As to why the conditions are not ripe for world order, two explanations immediately come to mind. For one, corruption undermines the political dimension for the establishment of world order. The goal of politics, according to Aristotle, is justice, and one can argue that Scandinavian countries like Norway and Sweden are more socially just than countries that we conventionally consider as being Islamic or Muslim. Corruption can arguably be defined as the deviation from natural law, and Muslims believe that the Holy Quran is a manifestation of natural law that establishes the natural order of things. Deviation from natural law is a deviation from the Holy Qur’an, and deviation from the Holy Qur’an leads to corruption, based on Islamic logic.
Also, the social and economic inequality resulting from growing debt and economic factors undermine the economic foundations for world order. Odd Arne Westad, who is a professor of US-Asia relations at Harvard University, wrote in the conclusion of The Cold War: A World History, that the main conflict of the present day will be between what he called the haves and the have-nots. Wealth, according to Aristotle, is provided by nature to all and the more important point is that the acquisition of wealth has its limits. But human desires and greed have no limits, and thus the acquisition of wealth is guided by human desires and greed and as a result disorder arises.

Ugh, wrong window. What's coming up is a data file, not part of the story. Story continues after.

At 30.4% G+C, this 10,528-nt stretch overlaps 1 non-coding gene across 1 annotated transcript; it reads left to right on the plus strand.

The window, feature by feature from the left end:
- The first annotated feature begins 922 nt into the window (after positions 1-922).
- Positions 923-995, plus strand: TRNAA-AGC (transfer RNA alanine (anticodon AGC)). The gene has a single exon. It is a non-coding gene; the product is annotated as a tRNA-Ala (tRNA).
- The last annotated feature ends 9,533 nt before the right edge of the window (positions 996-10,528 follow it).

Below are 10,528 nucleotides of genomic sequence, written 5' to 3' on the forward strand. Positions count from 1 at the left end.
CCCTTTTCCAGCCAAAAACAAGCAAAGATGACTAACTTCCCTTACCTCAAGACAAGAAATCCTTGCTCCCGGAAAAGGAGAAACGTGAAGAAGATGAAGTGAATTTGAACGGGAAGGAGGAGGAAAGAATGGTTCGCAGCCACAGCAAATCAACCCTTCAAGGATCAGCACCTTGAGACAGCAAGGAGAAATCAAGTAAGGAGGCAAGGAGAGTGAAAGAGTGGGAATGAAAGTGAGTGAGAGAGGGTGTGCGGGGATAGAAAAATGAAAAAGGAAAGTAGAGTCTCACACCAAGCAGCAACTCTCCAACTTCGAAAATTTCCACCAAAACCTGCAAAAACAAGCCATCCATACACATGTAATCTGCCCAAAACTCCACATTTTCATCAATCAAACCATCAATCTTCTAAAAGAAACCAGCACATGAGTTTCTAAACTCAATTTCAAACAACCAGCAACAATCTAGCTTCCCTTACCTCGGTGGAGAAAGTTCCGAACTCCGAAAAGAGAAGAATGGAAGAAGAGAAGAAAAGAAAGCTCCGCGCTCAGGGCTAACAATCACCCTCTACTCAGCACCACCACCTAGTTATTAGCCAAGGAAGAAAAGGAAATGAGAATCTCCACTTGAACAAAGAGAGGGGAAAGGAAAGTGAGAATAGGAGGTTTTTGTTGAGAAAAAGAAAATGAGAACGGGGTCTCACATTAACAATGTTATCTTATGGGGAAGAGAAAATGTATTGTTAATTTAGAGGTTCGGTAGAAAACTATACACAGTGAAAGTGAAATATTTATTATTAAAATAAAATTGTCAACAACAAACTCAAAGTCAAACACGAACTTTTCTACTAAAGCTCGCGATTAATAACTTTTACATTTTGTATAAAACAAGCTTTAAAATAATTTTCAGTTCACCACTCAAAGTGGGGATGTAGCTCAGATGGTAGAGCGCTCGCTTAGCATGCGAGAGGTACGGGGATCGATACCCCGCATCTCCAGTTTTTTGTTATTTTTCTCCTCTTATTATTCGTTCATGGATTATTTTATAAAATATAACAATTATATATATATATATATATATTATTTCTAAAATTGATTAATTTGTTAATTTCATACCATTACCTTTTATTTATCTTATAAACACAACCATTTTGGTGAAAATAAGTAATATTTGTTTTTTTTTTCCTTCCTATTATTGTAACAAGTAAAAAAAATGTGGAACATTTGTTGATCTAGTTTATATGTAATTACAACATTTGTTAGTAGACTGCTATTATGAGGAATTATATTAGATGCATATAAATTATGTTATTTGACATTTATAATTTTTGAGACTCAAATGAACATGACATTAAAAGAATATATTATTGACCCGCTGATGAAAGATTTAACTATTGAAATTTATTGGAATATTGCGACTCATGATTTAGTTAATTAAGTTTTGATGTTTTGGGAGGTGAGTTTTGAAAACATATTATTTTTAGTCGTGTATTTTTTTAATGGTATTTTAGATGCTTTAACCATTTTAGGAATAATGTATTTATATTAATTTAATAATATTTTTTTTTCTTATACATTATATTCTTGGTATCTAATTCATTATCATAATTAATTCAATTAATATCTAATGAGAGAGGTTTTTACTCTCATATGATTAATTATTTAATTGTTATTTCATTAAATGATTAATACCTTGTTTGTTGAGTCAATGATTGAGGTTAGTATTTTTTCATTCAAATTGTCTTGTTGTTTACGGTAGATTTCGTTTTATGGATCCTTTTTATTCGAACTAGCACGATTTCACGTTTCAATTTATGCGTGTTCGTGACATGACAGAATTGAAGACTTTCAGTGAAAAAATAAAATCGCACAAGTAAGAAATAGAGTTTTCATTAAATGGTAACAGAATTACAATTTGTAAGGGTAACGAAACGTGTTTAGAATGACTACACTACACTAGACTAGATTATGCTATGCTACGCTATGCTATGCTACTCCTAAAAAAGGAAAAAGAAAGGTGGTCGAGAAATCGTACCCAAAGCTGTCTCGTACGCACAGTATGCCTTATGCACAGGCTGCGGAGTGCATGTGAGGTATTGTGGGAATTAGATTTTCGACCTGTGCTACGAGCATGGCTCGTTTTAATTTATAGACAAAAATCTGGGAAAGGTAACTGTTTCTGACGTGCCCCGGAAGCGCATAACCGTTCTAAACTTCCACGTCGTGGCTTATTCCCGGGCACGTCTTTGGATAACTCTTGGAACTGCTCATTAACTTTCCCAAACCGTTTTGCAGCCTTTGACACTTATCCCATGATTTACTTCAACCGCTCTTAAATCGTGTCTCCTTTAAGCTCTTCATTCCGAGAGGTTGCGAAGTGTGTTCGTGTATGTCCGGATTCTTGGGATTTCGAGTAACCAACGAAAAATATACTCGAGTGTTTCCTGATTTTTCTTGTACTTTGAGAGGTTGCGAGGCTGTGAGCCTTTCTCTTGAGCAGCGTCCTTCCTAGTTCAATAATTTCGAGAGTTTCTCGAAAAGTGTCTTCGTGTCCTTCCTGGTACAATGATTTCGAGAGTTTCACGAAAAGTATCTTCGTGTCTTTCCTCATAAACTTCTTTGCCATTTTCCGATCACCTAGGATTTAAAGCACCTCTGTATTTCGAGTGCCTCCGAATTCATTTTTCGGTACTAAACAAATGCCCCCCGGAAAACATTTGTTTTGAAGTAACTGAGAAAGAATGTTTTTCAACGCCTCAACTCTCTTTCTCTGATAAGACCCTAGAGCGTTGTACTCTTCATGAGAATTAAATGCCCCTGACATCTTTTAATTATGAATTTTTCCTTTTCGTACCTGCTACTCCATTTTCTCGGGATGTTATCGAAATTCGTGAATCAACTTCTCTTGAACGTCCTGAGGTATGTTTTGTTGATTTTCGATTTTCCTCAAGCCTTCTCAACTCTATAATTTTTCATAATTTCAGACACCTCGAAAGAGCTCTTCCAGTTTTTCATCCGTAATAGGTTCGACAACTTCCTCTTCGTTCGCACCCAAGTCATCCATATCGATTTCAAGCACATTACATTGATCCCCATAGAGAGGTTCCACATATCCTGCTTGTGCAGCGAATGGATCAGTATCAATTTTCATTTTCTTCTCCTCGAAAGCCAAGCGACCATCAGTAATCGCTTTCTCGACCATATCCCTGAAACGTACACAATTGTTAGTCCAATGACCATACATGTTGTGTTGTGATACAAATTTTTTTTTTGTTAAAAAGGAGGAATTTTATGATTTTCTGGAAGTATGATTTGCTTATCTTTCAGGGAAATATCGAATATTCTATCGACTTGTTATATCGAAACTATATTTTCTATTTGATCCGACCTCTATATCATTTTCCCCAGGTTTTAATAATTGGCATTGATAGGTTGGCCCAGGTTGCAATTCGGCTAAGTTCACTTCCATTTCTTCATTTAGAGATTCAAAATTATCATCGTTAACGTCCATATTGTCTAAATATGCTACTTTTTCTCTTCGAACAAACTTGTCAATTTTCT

Many people want what others have and what they don’t have. That is a useful definition of desire and greed. One can legitimately argue that the unbounded desire, greed, and the pursuit of wealth while going against the grain of what is called the “invisible hand” of Adam Smith is the main cause for disorder in the international system today. But all people, whether Muslim or not, are subject to the forces of desire and greed. Ibn Arabi, who is considered to be the “Seal of the Sufis”, is said to have told his society of Muslims about a thousand years ago in Damascus that the God that you worship is underneath my feet. Upon further investigation, the people found that there was gold and silver buried underneath the spot where Ibn Arabi stood. It is precisely because of these material and economic factors that prompt Sufi thinkers to conclude that the nature of the material world is one based on war rather than peace, yet Islam remains the antidote to war by being nothing other than “peace”, thus making Islam the lone alternative to world systems that are based on nothing other than war.